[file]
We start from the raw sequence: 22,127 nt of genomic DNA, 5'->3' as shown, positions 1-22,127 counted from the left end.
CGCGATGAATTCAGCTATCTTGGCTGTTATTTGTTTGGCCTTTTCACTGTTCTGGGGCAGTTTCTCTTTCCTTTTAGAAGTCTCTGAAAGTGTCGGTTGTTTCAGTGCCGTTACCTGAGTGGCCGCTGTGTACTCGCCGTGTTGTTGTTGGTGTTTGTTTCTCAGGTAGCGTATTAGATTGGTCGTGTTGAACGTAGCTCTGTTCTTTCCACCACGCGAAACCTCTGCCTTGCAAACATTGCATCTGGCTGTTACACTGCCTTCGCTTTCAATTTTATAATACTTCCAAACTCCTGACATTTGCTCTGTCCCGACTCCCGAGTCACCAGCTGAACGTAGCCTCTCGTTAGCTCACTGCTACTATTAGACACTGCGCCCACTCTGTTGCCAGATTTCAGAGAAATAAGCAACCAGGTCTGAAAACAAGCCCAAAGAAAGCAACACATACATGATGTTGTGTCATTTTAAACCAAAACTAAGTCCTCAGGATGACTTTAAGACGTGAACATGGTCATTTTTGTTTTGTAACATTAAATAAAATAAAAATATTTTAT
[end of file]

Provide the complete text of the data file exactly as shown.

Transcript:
We start from the raw sequence: 22,127 nt of genomic DNA, 5'->3' as shown, positions 1-22,127 counted from the left end.
CGCGATGAATTCAGCTATCTTGGCTGTTATTTGTTTGGCCTTTTCACTGTTCTGGGGCAGTTTCTCTTTCCTTTTAGAAGTCTCTGAAAGTGTCGGTTGTTTCAGTGCCGTTACCTGAGTGGCCGCTGTGTACTCGCCGTGTTGTTGTTGGTGTTTGTTTCTCAGGTAGCGTATTAGATTGGTCGTGTTGAACGTAGCTCTGTTCTTTCCACCACGCGAAACCTCTGCCTTGCAAACATTGCATCTGGCTGTTACACTGCCTTCGCTTTCAATTTTATAATACTTCCAAACTCCTGACATTTGCTCTGTCCCGACTCCCGAGTCACCAGCTGAACGTAGCCTCTCGTTAGCTCACTGCTACTATTAGACACTGCGCCCACTCTGTTGCCAGATTTCAGAGAAATAAGCAACCAGGTCTGAAAACAAGCCCAAAGAAAGCAACACATACATGATGTTGTGTCATTTTAAACCAAAACTAAGTCCTCAGGATGACTTTAAGACGTGAACATGGTCATTTTTGTTTTGTAACATTAAATAAAATAAAAATATTTTAT